The process of multi-homing makes use of what is known as Stream Control Transmission Protocol, or SCTP. Essentially, the process involves employing multi-homing by making use of a single SCTP endpoint to support the connectivity to more than one IP Address. By establishing connection to multiple addresses, multi-homing can help to enhance the overall stability of the connectivity associated with the host.
One of the advantages of multi-homing is that the computer host is somewhat protected from the occurrence of a network failure. With systems that make use of a single IP address and connection, the failure of the connected network means that the connection shuts down, rendering the end system ineffectual as far as connectivity to the Internet is concerned. With multi-homing, the failure of a single network only closes a single open door. All the other doors, or IP addresses associated with the other networks, remain up and functional.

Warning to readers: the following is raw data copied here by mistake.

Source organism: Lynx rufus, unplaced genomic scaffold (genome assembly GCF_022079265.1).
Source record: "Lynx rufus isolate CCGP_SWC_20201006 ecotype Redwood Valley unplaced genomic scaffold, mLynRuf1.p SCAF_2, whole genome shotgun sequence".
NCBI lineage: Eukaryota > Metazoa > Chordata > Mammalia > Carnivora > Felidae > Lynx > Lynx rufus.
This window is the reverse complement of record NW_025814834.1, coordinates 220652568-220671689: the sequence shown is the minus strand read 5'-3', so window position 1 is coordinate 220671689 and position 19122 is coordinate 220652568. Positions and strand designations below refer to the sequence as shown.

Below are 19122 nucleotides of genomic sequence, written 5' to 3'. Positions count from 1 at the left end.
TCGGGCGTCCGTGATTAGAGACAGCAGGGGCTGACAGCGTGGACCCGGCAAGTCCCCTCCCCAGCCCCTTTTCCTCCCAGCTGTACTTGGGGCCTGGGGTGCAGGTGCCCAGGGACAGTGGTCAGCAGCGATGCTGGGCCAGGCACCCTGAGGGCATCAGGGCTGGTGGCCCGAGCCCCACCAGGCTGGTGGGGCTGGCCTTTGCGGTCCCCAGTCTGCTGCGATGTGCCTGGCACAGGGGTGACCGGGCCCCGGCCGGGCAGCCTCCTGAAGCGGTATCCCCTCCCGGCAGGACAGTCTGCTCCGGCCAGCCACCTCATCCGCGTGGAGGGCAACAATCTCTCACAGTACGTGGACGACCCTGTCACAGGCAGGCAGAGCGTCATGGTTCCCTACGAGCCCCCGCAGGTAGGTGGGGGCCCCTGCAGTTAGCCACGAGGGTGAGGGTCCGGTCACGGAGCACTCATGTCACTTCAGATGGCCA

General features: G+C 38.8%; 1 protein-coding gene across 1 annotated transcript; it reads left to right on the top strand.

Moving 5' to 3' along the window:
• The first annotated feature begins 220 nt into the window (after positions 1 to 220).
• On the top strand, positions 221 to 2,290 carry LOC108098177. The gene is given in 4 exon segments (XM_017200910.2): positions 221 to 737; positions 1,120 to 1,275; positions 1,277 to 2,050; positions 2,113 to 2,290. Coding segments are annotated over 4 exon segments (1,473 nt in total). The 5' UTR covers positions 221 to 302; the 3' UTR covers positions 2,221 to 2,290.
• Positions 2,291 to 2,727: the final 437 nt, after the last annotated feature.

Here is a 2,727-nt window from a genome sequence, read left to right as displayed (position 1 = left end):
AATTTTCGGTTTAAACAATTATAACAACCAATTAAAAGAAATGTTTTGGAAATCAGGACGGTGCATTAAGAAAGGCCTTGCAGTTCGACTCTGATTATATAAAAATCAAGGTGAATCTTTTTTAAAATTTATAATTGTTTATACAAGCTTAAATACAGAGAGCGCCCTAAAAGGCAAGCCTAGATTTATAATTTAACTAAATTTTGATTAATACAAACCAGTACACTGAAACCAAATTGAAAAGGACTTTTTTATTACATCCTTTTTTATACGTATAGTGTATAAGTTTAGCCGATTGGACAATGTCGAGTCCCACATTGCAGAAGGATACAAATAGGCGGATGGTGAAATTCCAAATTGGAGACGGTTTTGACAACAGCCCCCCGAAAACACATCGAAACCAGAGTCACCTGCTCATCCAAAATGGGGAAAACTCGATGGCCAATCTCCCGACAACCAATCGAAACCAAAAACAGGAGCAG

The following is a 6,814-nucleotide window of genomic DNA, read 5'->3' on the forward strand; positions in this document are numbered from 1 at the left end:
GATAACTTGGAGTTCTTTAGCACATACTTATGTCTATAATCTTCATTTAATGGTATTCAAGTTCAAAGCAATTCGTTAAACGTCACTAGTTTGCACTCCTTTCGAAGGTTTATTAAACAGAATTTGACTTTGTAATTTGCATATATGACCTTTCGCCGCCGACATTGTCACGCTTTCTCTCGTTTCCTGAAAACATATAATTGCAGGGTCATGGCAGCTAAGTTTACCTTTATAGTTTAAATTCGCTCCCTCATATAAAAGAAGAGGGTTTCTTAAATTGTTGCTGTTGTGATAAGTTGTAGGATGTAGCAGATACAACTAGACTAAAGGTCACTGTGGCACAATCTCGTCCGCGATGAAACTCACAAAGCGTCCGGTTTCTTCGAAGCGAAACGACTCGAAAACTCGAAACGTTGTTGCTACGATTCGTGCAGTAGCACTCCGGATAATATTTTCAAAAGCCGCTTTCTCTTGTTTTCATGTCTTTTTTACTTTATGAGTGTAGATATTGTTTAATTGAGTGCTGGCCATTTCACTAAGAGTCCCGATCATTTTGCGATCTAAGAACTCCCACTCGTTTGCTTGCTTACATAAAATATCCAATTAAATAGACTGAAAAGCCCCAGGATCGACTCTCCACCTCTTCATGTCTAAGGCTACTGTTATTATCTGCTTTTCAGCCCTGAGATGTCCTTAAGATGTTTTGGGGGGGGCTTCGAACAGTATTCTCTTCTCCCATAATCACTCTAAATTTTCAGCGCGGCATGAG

In general, multi-homing is helpful for three elements of effective web management. First, multi-homing can help to distribute the load balance of data transmissions received and sent by the computer host. Second, the redundancy that is inherent to multi-homing means less incidences of downtime due to network failure. Last, multi-homing provides an additional tool to keep network connectivity alive and well in the event of natural disasters or other events that would normally render a host inoperative for an extended period of time.
Multi-homing is often employed in situations where access to the Internet is critical to the operation of a business related effort. For example, multi-homing will be included as part of the disaster recovery initiatives that many financial institutions have in place. By creating network redundancy, it is possible for banks, brokers, and investment firms to remain accessible to customers even when some type of unanticipated event has crippled the primary network interface.